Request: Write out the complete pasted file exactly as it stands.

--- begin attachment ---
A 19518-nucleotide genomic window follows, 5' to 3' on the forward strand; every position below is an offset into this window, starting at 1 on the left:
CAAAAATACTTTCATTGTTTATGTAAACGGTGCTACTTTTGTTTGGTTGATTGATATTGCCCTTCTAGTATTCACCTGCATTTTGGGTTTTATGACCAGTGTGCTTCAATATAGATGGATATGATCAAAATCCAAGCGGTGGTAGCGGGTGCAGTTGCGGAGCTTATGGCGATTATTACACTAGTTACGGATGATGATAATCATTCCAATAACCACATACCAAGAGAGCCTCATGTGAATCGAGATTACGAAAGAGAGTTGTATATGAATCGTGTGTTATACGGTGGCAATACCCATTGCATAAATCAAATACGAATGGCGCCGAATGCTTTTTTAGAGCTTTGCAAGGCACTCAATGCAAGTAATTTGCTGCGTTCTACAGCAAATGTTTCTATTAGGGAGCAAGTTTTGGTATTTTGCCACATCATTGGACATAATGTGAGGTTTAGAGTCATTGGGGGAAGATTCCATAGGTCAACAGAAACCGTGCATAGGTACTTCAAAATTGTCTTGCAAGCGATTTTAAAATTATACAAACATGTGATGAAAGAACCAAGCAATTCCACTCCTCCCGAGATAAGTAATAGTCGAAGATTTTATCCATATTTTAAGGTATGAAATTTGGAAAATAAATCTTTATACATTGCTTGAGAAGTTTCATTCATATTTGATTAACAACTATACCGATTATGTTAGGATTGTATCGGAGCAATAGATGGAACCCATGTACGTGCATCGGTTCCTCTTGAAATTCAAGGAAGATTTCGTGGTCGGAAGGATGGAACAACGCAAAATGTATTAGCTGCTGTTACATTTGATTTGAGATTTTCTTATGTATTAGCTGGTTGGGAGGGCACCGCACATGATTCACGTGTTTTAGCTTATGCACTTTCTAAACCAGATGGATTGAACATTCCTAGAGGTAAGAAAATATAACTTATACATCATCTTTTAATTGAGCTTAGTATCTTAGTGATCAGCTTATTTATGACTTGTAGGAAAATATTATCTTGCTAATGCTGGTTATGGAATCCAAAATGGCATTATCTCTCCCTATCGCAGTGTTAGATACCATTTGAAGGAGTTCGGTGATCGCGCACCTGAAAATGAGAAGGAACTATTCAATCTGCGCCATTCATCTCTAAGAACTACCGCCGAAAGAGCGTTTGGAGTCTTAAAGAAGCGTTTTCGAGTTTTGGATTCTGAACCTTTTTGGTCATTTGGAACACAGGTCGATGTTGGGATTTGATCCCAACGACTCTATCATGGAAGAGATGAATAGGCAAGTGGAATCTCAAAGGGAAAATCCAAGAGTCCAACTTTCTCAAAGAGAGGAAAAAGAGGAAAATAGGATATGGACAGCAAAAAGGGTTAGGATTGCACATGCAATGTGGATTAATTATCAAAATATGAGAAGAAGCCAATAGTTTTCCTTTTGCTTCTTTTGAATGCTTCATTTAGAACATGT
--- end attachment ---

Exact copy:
A 19518-nucleotide genomic window follows, 5' to 3' on the forward strand; every position below is an offset into this window, starting at 1 on the left:
CAAAAATACTTTCATTGTTTATGTAAACGGTGCTACTTTTGTTTGGTTGATTGATATTGCCCTTCTAGTATTCACCTGCATTTTGGGTTTTATGACCAGTGTGCTTCAATATAGATGGATATGATCAAAATCCAAGCGGTGGTAGCGGGTGCAGTTGCGGAGCTTATGGCGATTATTACACTAGTTACGGATGATGATAATCATTCCAATAACCACATACCAAGAGAGCCTCATGTGAATCGAGATTACGAAAGAGAGTTGTATATGAATCGTGTGTTATACGGTGGCAATACCCATTGCATAAATCAAATACGAATGGCGCCGAATGCTTTTTTAGAGCTTTGCAAGGCACTCAATGCAAGTAATTTGCTGCGTTCTACAGCAAATGTTTCTATTAGGGAGCAAGTTTTGGTATTTTGCCACATCATTGGACATAATGTGAGGTTTAGAGTCATTGGGGGAAGATTCCATAGGTCAACAGAAACCGTGCATAGGTACTTCAAAATTGTCTTGCAAGCGATTTTAAAATTATACAAACATGTGATGAAAGAACCAAGCAATTCCACTCCTCCCGAGATAAGTAATAGTCGAAGATTTTATCCATATTTTAAGGTATGAAATTTGGAAAATAAATCTTTATACATTGCTTGAGAAGTTTCATTCATATTTGATTAACAACTATACCGATTATGTTAGGATTGTATCGGAGCAATAGATGGAACCCATGTACGTGCATCGGTTCCTCTTGAAATTCAAGGAAGATTTCGTGGTCGGAAGGATGGAACAACGCAAAATGTATTAGCTGCTGTTACATTTGATTTGAGATTTTCTTATGTATTAGCTGGTTGGGAGGGCACCGCACATGATTCACGTGTTTTAGCTTATGCACTTTCTAAACCAGATGGATTGAACATTCCTAGAGGTAAGAAAATATAACTTATACATCATCTTTTAATTGAGCTTAGTATCTTAGTGATCAGCTTATTTATGACTTGTAGGAAAATATTATCTTGCTAATGCTGGTTATGGAATCCAAAATGGCATTATCTCTCCCTATCGCAGTGTTAGATACCATTTGAAGGAGTTCGGTGATCGCGCACCTGAAAATGAGAAGGAACTATTCAATCTGCGCCATTCATCTCTAAGAACTACCGCCGAAAGAGCGTTTGGAGTCTTAAAGAAGCGTTTTCGAGTTTTGGATTCTGAACCTTTTTGGTCATTTGGAACACAGGTCGATGTTGGGATTTGATCCCAACGACTCTATCATGGAAGAGATGAATAGGCAAGTGGAATCTCAAAGGGAAAATCCAAGAGTCCAACTTTCTCAAAGAGAGGAAAAAGAGGAAAATAGGATATGGACAGCAAAAAGGGTTAGGATTGCACATGCAATGTGGATTAATTATCAAAATATGAGAAGAAGCCAATAGTTTTCCTTTTGCTTCTTTTGAATGCTTCATTTAGAACATGT